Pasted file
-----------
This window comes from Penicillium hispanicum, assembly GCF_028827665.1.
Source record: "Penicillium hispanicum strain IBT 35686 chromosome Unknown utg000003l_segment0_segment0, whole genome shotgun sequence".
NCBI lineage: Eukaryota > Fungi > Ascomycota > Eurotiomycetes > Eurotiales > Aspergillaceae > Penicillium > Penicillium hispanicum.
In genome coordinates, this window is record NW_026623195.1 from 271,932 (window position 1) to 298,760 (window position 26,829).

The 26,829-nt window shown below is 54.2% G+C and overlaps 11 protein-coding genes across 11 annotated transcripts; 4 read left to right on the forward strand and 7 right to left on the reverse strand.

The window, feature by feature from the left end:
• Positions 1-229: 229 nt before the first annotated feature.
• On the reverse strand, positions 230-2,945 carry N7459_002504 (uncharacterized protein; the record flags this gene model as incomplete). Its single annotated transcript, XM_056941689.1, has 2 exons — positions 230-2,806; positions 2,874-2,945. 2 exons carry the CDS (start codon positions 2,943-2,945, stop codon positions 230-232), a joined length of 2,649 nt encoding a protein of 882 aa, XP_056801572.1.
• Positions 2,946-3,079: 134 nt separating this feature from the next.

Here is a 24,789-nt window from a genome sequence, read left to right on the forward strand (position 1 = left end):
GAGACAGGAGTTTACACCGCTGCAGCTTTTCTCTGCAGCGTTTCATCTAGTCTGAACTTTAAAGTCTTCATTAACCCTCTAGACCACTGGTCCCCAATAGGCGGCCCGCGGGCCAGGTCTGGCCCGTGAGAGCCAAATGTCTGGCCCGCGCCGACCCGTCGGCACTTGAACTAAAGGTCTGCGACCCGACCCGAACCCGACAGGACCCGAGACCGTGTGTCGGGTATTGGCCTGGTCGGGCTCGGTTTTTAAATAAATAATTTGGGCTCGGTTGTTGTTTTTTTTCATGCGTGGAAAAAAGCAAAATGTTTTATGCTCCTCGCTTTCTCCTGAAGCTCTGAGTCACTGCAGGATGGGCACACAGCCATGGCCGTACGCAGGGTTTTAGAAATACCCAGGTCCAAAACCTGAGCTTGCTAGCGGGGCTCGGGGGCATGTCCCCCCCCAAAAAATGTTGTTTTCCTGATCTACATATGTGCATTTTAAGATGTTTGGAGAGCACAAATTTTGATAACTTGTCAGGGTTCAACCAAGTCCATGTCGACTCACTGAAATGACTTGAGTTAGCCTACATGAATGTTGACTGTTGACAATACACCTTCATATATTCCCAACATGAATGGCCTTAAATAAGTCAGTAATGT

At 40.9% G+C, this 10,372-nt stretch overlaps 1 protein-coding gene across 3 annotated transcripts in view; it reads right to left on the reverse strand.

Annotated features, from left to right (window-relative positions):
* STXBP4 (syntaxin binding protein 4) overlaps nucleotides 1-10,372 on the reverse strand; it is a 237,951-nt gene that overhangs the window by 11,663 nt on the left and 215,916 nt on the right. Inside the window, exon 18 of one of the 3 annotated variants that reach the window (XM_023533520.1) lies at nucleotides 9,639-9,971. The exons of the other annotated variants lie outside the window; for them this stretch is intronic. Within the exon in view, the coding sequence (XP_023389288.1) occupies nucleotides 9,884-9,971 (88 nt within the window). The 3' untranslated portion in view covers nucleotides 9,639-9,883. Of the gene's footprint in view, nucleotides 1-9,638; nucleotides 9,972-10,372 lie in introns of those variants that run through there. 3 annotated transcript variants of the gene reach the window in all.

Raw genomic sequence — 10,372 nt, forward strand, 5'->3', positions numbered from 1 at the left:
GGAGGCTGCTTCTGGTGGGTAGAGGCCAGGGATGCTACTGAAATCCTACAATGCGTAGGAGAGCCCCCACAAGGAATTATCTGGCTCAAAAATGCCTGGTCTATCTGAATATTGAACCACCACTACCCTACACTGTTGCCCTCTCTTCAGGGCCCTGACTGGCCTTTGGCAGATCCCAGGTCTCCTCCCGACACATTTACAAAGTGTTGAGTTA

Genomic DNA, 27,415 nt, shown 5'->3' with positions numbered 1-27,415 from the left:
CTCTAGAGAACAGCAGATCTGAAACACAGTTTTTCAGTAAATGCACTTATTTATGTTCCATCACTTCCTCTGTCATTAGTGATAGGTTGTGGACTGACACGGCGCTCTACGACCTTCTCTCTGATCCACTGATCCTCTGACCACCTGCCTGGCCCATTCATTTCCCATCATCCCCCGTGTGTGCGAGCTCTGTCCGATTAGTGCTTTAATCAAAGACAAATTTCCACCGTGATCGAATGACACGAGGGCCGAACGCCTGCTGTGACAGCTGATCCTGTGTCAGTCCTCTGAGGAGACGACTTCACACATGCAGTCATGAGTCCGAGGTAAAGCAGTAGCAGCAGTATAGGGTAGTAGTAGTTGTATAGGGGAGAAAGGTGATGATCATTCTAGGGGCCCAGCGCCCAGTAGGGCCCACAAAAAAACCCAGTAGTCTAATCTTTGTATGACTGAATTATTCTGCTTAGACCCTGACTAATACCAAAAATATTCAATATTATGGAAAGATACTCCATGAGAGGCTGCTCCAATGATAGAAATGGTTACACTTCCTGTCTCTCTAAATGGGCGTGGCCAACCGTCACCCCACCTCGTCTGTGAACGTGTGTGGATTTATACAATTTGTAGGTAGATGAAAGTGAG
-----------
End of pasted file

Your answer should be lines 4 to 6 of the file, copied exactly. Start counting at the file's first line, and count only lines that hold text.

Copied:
In genome coordinates, this window is record NW_026623195.1 from 271,932 (window position 1) to 298,760 (window position 26,829).

The 26,829-nt window shown below is 54.2% G+C and overlaps 11 protein-coding genes across 11 annotated transcripts; 4 read left to right on the forward strand and 7 right to left on the reverse strand.

The window, feature by feature from the left end: